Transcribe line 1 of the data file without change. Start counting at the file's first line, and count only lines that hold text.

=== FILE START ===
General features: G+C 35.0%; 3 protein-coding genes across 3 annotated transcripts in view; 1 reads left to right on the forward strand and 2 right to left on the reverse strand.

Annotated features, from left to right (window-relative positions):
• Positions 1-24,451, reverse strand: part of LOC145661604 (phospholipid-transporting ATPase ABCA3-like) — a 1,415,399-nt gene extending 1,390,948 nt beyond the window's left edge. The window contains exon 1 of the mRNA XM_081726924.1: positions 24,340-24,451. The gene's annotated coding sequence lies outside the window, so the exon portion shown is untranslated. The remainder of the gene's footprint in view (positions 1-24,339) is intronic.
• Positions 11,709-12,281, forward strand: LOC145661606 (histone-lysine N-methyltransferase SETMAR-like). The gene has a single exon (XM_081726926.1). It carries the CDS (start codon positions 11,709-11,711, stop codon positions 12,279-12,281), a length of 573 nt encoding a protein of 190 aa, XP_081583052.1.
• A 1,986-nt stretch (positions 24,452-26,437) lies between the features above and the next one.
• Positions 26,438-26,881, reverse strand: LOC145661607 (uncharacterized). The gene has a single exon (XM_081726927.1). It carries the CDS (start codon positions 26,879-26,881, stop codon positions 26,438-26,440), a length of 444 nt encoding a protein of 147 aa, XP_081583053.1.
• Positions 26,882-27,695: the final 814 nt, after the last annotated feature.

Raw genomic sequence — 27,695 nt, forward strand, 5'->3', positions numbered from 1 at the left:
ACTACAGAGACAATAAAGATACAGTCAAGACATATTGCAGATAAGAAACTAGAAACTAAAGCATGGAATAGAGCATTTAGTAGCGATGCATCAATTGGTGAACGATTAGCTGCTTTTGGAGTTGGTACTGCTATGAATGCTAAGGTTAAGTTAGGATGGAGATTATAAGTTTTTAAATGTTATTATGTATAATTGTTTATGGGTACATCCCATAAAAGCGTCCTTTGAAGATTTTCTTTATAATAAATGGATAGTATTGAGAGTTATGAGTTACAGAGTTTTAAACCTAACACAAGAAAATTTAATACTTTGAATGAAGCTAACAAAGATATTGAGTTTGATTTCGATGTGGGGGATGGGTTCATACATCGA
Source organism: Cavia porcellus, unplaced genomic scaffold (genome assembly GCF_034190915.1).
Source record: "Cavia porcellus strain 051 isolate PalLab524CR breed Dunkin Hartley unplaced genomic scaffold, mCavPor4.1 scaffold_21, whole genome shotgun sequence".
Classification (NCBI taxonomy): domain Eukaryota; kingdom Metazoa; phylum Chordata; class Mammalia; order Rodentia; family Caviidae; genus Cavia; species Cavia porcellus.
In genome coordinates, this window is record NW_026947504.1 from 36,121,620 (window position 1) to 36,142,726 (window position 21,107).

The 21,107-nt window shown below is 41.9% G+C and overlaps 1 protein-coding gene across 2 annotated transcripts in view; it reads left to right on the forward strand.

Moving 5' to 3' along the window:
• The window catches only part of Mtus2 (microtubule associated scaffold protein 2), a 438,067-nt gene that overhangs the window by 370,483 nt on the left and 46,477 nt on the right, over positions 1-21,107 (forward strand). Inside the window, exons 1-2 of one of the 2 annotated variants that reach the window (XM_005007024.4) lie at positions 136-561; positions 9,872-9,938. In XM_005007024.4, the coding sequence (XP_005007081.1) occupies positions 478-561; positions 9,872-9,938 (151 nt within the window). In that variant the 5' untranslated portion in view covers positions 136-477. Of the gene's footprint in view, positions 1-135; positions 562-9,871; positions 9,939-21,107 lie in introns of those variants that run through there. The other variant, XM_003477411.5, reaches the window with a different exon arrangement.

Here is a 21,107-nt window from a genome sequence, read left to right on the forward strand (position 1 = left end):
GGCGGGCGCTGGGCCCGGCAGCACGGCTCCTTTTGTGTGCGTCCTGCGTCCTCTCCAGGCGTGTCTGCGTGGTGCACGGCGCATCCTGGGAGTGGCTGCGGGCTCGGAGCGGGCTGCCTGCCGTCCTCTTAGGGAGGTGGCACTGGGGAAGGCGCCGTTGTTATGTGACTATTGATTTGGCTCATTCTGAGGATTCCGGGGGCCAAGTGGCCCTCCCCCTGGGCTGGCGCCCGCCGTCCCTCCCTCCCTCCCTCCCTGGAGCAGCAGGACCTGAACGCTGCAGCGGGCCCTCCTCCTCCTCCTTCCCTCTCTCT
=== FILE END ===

General features: G+C 35.0%; 3 protein-coding genes across 3 annotated transcripts in view; 1 reads left to right on the forward strand and 2 right to left on the reverse strand.